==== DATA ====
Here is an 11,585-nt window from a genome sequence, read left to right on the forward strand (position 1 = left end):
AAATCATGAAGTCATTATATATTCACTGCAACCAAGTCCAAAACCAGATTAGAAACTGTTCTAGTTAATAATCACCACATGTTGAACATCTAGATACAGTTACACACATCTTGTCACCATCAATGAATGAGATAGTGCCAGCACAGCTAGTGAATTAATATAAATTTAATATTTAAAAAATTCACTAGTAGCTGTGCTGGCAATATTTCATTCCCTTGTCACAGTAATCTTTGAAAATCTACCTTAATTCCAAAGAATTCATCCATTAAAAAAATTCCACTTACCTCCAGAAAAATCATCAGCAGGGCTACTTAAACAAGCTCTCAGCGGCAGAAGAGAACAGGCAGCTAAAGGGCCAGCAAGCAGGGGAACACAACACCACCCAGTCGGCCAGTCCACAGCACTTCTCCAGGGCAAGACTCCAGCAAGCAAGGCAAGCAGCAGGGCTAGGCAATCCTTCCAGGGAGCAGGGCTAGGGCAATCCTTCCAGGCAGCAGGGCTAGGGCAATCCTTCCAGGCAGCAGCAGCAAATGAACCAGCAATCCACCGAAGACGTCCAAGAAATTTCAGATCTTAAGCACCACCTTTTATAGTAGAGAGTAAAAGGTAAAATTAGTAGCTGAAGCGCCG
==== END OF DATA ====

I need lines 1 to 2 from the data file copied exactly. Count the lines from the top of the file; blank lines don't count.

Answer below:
Here is an 11,585-nt window from a genome sequence, read left to right on the forward strand (position 1 = left end):
AAATCATGAAGTCATTATATATTCACTGCAACCAAGTCCAAAACCAGATTAGAAACTGTTCTAGTTAATAATCACCACATGTTGAACATCTAGATACAGTTACACACATCTTGTCACCATCAATGAATGAGATAGTGCCAGCACAGCTAGTGAATTAATATAAATTTAATATTTAAAAAATTCACTAGTAGCTGTGCTGGCAATATTTCATTCCCTTGTCACAGTAATCTTTGAAAATCTACCTTAATTCCAAAGAATTCATCCATTAAAAAAATTCCACTTACCTCCAGAAAAATCATCAGCAGGGCTACTTAAACAAGCTCTCAGCGGCAGAAGAGAACAGGCAGCTAAAGGGCCAGCAAGCAGGGGAACACAACACCACCCAGTCGGCCAGTCCACAGCACTTCTCCAGGGCAAGACTCCAGCAAGCAAGGCAAGCAGCAGGGCTAGGCAATCCTTCCAGGGAGCAGGGCTAGGGCAATCCTTCCAGGCAGCAGGGCTAGGGCAATCCTTCCAGGCAGCAGCAGCAAATGAACCAGCAATCCACCGAAGACGTCCAAGAAATTTCAGATCTTAAGCACCACCTTTTATAGTAGAGAGTAAAAGGTAAAATTAGTAGCTGAAGCGCCG